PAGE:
party success and even incorporate successful opposition leaders into the party. Intra- party competition served to
channel information about local circumstances up the party hierarchy.
Fourth, patronage was the oil that lubricated the party machine. As the stateexpanded its development role, it
more resourcesthat could be distributed to party members. The growing pool of opportunities and resources
facilitated the party’s ability to accommodate conflict among its members. The Congress enjoyed the benefits of a “
virtuous cycle,” in which its electoral success gave it access to economic and political resources that enabled the party
to attract new supporters.
The halcyon daysof what I ndian political scientist Rajni Kothari has called “ the Congress system” ended with
the general elections in 1967. The party lost seventy-eight seats in the Lok Sabha, retaining a majority of only
twenty-three seats. Even more indicative of the Congress setback was its loss of control over six of the sixteen
state legislatures that held elections. The proximate causes of the reversal included the failure of the monsoons in
1965 and 1966 and the subsequent hardship throughout northern and eastern I ndia, and the unpopular currency
devaluation in 1966. However, profound changes in India’s polity also contributed to the decline of the
Congress.The rapid growth of the electorate, which increased by 45 percent from 1952 to 1967, brought an influx
of new voters less appreciative of the Congress’s role in the indepen- dence movement. Moreover, the
simultaneous spread of
democratic values produced a political awakening that mobilized new groups and created a more pluralistic
constellation of political interests. The development of new and more- differentiated identities and patterns of
political cleavage madeit virtually impossible for the Congress to contain the competi- tion of its members within
its organization. Dissidence and ultimately defection greatly weakened the Congress’s electoral performance.
I t was in this context that I ndira Gandhi asserted her indepen- dencefrom the leaders of the party organization by
attempting to take the party in a more populist direction. She ordered the nationalization of India’s fourteen
largest banks in 1969, and then she supportedformer labor leader and Acting President Varahagiri Venkata Giri’s
candidacy for president despite the fact that the party organization had already nominated the more conservative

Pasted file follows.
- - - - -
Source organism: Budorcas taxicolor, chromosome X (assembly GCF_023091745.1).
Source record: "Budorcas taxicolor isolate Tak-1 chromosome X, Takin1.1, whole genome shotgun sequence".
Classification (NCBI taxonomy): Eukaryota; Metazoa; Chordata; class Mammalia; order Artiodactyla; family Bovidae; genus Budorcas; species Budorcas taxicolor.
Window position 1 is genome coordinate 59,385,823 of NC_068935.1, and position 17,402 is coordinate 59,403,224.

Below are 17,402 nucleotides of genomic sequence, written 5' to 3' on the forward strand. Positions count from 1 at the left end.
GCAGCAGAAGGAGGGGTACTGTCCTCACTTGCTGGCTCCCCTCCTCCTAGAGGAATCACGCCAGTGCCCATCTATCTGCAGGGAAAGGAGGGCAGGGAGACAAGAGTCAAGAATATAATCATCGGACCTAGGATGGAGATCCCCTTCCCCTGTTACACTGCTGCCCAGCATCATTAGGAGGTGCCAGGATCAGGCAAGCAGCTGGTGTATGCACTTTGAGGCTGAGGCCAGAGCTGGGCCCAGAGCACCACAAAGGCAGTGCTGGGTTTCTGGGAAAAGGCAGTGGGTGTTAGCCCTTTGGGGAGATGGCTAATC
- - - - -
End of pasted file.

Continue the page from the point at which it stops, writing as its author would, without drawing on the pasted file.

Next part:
Neelam Sanjiva Reddy. After Giri’s election, the party organization expelled Indira Gandhi from the Congress and
ordered the parliamentary party to choosea new prime minister. I nstead, 226 of the 291 Congress members of
Parliament continued to support I ndira Gandhi. The Congress split into two in 1969, the new factions being the
Congress (O)—for Organisation—and Mrs. Gandhi’s Congress (R)—for Requisition. The Congress (R) continued
in power with the support of non-Congress groups, principally the Communist Party of I ndia (CPI) and the
Dravida Munnetra Kazhagam (DMK—Dravidian Progressive Federation).
With the Congress(O) controlling most of the party organiza- tion, Indira Gandhi adopted a new strategy to
mobilize popular support. For the first time ever, she orderedparliamentary elections to be held separately from
elections for the state government. This delinking was designed to reduce the power
of the Congress(O)’sstate-level political machines in national elections. Mrs. Gandhi traveled throughout the
country, energetically campaigning on the slogan “ garibi hatao “ (elimi- nate poverty), thereby bypassing the
traditional Congress networks of political support. The strategy proved successful, and the Congress (R) won a
dramatic victory. In the 1971 elections for the Lok Sabha, the Congress (R) garnered 44 percent of the vote,
earning it 352 seats. The Congress (O) won only sixteen seats and 10 percent of the vote. The next year,
after leading India to victory over Pakistan in the war for Bangladesh’s independence, Indira Gandhi and the
Congress (R) further consolidated their control over the country by winning fourteen of sixteen state assembly
elections and victories in 70 percent of all seats contested.
The public expected Indira Gandhi to deliver on her mandate to remove poverty. However, the country experienced
drought in 1971 and 1972, leading to food shortages, and the price of food rose20 percent in the spring of 1973.
The decision by the Organization of the Petroleum Exporting
Countries (OPEC) to quadruple oil prices in 1973-74 also led to inflation and increased unemployment.
Jayaprakash (J.P) Narayan, a socialist leader in the preindependence I ndian National Congresswho,after 1947, left
to conduct social work
in the Sarvodaya movement (sarvodaya means uplift of all), cameout of retirement to lead what eventually
becamewidely known as the “ J.P. movement.” Under Narayan’s leadership, the movement toppled the
government of Gujarat and almost brought down the government in Bihar; Narayan advocated a radical
regeneration of public morality that he labelled “ total revolution.”
After the Allahabad High Court ruled that Mrs. Gandhi had committed electoral law violations and Narayan